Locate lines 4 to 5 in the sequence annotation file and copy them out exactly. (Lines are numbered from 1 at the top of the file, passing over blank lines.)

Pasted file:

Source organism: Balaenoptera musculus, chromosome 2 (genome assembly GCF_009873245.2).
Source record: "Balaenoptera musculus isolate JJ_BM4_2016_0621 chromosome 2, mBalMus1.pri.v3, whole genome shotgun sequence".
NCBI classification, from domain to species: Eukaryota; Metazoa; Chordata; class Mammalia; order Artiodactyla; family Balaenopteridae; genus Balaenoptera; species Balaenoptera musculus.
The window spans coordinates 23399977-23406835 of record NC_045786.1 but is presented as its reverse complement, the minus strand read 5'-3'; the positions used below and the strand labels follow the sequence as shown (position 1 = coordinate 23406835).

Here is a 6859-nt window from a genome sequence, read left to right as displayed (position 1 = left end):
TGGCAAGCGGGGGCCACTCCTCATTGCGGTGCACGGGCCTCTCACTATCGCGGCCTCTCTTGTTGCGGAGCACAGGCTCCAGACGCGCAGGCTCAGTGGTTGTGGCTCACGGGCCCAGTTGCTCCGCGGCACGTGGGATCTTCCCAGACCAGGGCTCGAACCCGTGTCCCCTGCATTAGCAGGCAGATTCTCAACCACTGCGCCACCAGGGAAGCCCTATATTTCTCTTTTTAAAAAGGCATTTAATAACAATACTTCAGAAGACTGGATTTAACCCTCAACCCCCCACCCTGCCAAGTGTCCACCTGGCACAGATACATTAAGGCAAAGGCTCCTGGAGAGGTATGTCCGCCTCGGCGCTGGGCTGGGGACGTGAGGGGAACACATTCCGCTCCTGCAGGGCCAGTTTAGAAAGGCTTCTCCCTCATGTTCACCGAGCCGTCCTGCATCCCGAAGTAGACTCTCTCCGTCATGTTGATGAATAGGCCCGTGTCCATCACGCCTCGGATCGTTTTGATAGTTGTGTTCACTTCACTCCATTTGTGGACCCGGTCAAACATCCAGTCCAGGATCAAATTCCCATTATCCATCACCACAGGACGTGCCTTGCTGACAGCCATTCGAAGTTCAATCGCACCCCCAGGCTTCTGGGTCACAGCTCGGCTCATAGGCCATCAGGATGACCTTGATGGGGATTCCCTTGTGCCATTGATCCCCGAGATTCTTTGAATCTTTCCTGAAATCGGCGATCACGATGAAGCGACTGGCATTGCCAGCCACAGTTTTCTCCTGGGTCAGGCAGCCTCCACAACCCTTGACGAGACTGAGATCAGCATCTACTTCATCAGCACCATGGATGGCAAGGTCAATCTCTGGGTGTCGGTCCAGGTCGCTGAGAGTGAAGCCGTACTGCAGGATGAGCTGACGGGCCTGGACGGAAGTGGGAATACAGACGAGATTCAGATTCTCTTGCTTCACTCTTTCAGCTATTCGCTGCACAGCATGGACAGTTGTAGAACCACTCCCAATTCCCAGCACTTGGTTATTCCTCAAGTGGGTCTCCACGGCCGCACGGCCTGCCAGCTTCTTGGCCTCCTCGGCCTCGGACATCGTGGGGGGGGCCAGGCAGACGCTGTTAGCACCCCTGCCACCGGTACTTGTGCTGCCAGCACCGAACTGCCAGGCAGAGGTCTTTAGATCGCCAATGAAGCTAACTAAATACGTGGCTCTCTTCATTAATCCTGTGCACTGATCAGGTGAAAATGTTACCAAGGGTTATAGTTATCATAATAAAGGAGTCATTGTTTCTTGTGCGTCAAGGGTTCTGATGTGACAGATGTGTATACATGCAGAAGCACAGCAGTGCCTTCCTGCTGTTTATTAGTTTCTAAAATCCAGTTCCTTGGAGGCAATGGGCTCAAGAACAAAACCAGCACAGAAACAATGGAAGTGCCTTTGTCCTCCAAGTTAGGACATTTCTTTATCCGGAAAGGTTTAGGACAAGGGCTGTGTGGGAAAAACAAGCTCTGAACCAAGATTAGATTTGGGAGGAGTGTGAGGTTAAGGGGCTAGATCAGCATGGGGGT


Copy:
The window spans coordinates 23399977-23406835 of record NC_045786.1 but is presented as its reverse complement, the minus strand read 5'-3'; the positions used below and the strand labels follow the sequence as shown (position 1 = coordinate 23406835).

Here is a 6859-nt window from a genome sequence, read left to right as displayed (position 1 = left end):